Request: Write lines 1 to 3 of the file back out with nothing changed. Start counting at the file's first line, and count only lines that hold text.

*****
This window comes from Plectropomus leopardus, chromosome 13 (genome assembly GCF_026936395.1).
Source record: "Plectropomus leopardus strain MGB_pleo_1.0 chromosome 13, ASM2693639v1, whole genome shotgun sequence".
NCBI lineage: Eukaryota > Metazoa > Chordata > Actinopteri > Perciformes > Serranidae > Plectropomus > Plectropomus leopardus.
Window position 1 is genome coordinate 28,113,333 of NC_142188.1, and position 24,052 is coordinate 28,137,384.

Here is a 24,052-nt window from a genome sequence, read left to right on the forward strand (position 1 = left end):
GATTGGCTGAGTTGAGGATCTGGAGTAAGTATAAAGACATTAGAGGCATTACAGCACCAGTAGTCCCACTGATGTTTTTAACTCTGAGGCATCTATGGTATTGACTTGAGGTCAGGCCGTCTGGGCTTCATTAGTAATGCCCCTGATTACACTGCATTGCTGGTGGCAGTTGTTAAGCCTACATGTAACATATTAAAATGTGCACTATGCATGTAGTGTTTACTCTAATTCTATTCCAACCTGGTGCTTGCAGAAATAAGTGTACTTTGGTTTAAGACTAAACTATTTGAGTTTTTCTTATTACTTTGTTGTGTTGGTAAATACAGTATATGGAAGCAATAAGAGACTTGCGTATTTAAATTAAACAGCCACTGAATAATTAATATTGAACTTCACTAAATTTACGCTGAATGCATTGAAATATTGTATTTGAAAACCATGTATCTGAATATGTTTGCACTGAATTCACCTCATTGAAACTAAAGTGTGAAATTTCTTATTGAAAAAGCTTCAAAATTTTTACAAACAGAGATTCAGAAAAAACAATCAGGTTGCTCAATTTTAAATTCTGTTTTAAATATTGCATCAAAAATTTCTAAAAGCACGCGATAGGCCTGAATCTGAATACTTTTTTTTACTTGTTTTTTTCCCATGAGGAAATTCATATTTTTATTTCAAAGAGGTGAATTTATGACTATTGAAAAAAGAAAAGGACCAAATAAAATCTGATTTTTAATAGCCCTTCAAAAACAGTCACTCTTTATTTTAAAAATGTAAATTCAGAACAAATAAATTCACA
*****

This window comes from Plectropomus leopardus, chromosome 13 (genome assembly GCF_026936395.1).
Source record: "Plectropomus leopardus strain MGB_pleo_1.0 chromosome 13, ASM2693639v1, whole genome shotgun sequence".
NCBI lineage: Eukaryota > Metazoa > Chordata > Actinopteri > Perciformes > Serranidae > Plectropomus > Plectropomus leopardus.